Always contact Synology support first for help. If you like to try on your own risk:
after a crashed volume which is not recoverable from the GUI you can try to mount the volume as read-only in a terminal.
Make terminal ssh connection to Synology NAS.
mdadm --detail /dev/<mdX, check cat /proc/mdstat>
check md not listed. For example md9
use at own risk:
mdadm -A -R /dev/<md not listed> /dev/<disk not crashed> /dev/<disk not crashed>
-A, --assemble Assemble a pre-existing array
-R, --run Attempt to start the array even if fewer drives were given than are needed for a full array. Normally if not all drives are found and --scan is not used, then the array will be assembled but not started. With --run an attempt will be made to start it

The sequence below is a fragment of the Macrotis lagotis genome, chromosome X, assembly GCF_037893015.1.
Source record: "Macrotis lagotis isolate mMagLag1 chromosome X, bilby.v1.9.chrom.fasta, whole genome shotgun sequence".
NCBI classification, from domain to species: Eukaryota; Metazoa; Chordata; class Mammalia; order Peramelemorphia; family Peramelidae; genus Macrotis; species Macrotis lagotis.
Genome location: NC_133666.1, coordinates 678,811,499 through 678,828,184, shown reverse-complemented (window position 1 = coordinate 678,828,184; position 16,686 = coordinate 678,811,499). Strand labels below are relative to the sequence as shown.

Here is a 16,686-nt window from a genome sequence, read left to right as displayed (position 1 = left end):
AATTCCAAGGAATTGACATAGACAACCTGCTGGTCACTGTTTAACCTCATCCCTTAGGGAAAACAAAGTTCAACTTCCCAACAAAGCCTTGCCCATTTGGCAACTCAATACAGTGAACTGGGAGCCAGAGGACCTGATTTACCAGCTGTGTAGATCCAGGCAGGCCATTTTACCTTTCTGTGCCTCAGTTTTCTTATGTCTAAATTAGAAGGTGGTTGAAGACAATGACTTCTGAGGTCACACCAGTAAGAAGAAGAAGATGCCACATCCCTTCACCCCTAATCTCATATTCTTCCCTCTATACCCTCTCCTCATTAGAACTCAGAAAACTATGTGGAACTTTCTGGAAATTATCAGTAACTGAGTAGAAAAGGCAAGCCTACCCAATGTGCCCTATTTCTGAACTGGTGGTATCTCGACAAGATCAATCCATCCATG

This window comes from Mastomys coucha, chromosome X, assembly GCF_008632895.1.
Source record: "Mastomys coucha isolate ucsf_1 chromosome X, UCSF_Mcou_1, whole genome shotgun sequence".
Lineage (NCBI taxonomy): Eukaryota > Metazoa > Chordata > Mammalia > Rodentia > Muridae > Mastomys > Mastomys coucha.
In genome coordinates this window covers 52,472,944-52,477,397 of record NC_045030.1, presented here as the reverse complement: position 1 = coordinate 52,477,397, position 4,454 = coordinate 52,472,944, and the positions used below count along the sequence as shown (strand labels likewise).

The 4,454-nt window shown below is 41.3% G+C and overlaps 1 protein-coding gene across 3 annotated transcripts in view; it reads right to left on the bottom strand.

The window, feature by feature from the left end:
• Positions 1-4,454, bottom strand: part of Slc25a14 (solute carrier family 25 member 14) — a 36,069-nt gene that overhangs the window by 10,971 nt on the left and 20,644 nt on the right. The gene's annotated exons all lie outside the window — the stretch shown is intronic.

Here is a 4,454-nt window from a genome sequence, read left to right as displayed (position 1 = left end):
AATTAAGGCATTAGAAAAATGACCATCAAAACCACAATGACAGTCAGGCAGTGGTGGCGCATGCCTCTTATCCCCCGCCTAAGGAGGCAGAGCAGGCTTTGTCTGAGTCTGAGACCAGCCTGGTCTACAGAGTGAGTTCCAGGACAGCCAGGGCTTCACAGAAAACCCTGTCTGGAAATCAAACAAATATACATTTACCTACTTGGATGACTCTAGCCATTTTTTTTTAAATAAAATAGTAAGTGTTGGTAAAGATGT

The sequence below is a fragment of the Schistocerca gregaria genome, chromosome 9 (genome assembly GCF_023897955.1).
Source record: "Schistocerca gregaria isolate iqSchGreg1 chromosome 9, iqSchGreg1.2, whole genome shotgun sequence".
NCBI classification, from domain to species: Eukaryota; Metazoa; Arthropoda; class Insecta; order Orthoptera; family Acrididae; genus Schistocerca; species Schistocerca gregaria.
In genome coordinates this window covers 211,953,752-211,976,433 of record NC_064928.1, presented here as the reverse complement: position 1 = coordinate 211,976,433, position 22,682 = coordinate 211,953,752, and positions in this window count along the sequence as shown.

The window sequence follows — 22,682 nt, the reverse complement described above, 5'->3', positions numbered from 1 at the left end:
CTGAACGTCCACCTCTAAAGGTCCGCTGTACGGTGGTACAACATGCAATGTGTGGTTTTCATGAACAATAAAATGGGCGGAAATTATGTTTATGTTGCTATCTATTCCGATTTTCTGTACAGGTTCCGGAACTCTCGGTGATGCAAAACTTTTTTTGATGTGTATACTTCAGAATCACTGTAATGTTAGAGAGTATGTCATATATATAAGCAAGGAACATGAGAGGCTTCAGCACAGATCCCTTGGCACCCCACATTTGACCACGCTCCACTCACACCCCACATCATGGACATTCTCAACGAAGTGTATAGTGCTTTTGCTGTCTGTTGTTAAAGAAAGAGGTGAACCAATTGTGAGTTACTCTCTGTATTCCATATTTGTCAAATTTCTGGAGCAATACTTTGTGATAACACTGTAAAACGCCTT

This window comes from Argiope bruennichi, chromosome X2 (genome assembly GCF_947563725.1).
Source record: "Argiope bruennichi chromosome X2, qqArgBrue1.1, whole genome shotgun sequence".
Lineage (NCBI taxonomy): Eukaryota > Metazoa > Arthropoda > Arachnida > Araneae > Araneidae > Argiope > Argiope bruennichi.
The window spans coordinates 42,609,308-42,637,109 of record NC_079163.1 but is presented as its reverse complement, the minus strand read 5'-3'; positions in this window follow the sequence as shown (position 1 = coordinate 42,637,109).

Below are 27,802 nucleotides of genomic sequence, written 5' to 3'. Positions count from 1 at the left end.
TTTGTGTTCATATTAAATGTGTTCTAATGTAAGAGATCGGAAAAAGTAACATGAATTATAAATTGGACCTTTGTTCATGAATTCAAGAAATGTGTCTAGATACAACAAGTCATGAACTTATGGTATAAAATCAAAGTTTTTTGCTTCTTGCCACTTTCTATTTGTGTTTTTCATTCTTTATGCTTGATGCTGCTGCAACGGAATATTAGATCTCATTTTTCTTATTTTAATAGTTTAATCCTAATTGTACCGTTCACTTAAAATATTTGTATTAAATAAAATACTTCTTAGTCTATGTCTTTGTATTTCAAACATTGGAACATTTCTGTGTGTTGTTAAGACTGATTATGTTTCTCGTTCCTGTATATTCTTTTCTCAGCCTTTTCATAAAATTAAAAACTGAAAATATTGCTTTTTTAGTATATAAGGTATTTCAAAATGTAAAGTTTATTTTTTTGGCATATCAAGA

command should return the message "mdadm: /dev/<md not listed> has been started with x drives."
lvm vgscan : take note of volume group name
vgchange -a y <volume group name, for example:vg1000>
The command to mount the volume as read-only in order:
mount -o ro,noload /dev/<volume group name>/lv /volume1
volume group must exists on your system.
the volume should be reachable in the terminal session.
To see the data in DSM using File Station or Windows File Service (SMB)
synospace --map-file -d